It has officially been over one year since the COVID-19 virus ravaged the United States and the world. Life has certainly changed for many to heights we could not fathom pre-pandemic.
Now, attending large gatherings, like concerts and parties, watching a casual Friday night movie at the theater and taking a much-needed vacation has become a thing of the past. Someone coughing or sneezing in the grocery store or standing next to you is too close for comfort and has sparked mass paranoia in us all.
And, rightfully so, we must take the necessary precautions to stay safe and virus free.
Since our everyday human activities have halted, it is more difficult to find substantial alternatives to keep us active and entertained for the time being. Because of this, spending time browsing through social media has undoubtedly increased since the start of this pandemic.
Websites like Facebook and YouTube witnessed a 27 percent and 15.3 percent increase in their daily traffic, with averages of 160 million and 20 million accounts respectively, utilizing and engaging with their sites. Apps like TikTok and Twitch also experienced a growth in numbers. TikTok has an estimated 19 million users per day, a 15.4 percent raise, and Twitch has approximately six million everyday users and a whopping 19.7 percent climb.
With that being said, social media and online use, in general, have consumed larger portions of our lives.
Even though being on our phones seems like the most straightforward and safest resort to shield us from the outside world, it can cause more harm than good. I know that seems like such an obvious statement to make. However, if you think about it, the pandemic has just made this topic more complicated at a time where we are more isolated than ever before.
Scrolling through our Instagram, Facebook or TikTok feeds for minutes, and sometimes hours, on end and coming across content can trigger us more than it would pre-COVID. A prime example is witnessing our favorite influencers and celebrities or even (mutual) friends appearing to live their lives without a care in the world.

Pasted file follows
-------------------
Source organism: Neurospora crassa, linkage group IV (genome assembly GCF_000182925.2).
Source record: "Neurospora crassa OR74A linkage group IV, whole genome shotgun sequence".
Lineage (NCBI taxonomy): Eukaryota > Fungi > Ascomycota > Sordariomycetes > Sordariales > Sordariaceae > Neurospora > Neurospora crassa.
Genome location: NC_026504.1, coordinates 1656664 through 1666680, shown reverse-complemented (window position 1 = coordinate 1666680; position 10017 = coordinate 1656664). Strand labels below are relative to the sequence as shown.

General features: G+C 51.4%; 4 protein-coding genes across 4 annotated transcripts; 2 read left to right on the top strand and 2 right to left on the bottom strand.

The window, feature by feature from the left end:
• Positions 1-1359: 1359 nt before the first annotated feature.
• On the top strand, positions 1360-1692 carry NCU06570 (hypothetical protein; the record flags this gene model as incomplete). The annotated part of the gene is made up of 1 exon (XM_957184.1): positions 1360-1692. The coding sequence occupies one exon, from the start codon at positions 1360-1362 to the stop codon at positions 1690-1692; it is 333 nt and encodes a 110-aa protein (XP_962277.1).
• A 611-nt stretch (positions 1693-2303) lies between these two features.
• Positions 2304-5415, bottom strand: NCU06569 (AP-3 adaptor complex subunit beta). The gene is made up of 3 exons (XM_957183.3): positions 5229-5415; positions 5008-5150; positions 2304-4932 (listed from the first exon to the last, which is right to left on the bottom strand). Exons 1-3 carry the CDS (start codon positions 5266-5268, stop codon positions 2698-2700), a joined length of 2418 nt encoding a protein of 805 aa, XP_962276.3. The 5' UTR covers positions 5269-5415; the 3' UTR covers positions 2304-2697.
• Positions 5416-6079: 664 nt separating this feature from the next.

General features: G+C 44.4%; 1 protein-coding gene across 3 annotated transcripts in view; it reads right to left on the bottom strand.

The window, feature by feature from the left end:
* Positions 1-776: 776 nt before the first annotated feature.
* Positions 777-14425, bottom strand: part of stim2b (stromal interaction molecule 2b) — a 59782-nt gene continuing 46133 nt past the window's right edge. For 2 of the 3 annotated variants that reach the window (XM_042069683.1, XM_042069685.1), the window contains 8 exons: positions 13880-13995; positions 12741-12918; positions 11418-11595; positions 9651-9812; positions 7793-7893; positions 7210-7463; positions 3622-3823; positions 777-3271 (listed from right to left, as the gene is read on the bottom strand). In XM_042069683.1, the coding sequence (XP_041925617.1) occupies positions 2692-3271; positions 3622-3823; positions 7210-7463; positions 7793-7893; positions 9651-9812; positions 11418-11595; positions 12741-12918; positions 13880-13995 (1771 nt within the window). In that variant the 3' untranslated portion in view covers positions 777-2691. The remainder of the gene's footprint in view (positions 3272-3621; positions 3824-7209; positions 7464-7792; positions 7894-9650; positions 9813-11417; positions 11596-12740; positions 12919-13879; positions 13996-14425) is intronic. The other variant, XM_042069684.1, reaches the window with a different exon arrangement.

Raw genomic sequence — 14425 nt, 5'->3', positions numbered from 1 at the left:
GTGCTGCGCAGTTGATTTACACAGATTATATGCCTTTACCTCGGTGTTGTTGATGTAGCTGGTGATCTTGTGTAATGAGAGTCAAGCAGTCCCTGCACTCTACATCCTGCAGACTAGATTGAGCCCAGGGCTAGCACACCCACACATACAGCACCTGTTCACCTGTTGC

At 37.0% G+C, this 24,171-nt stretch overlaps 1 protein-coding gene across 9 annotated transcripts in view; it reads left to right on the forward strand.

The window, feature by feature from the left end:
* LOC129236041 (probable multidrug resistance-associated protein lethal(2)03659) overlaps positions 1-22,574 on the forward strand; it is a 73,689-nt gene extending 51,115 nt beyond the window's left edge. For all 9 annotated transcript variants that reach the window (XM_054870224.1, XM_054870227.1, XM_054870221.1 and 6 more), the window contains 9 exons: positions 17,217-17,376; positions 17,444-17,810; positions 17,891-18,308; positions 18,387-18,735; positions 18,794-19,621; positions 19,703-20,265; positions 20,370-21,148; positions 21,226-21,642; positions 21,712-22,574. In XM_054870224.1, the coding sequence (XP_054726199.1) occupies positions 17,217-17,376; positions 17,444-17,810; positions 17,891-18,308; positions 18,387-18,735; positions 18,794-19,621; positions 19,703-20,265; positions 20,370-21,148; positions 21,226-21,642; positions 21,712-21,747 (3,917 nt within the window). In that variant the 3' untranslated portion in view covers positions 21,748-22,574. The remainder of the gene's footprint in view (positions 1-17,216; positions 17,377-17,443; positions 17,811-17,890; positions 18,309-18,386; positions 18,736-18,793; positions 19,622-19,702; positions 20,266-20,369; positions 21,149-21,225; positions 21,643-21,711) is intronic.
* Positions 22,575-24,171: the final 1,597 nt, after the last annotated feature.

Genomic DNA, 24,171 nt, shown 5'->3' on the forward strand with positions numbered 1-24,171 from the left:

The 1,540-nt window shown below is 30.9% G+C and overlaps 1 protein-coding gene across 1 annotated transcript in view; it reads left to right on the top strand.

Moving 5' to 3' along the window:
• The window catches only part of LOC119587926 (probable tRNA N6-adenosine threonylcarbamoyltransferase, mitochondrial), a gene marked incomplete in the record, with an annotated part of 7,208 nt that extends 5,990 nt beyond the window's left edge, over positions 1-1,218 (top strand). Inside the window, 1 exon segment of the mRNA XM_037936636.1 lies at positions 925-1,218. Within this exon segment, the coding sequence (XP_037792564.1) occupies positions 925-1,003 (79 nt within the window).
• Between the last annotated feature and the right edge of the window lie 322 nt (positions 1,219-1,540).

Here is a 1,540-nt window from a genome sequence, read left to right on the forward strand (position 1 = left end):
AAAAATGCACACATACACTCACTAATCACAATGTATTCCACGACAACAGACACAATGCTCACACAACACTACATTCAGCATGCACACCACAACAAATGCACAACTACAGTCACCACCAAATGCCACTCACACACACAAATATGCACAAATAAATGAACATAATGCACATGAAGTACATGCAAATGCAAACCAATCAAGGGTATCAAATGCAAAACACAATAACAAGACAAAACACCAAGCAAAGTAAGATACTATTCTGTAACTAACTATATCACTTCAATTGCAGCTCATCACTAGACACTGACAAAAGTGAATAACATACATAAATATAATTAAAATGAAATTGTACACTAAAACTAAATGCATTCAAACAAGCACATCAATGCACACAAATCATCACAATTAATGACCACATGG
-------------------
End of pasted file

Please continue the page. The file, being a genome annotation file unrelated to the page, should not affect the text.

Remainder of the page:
Meanwhile, a lot of us are held up in our homes, racking our brains about making life more interesting for the time being until the state of the world improves. (And probably hanging out with a friend or two only occasionally and getting essential Vitamin D three out of seven days a week!)
This can also spark mental health concerns such as anxiety and depression and other tumultuous, frustrating emotions. The reason being that social media already influences us to compare ourselves to others, significantly more so if you or your family has been severely affected by the raging virus, such as losing a job or a family member to coronavirus.
Then, we may start to question ourselves and formulate a "life isn't fair" mentality.
We may also feel mounting stressors regarding those who we deem to be not abiding by CDC guidelines. Social media can be a blessing and a curse because it helps us stay connected during trying times. However, it can also make us think and feel negatively.
Too much of a good thing is never a good thing, just like eating candy. Sweet and enjoyable at the beginning, then transforming to something that is sickness-inducing as time progresses.
I'm not persuading you to cut back on social media consumption or eliminate it entirely, but if you do, it may just be the right decision for you! It is essential to engage with anything in life in moderation, even social media.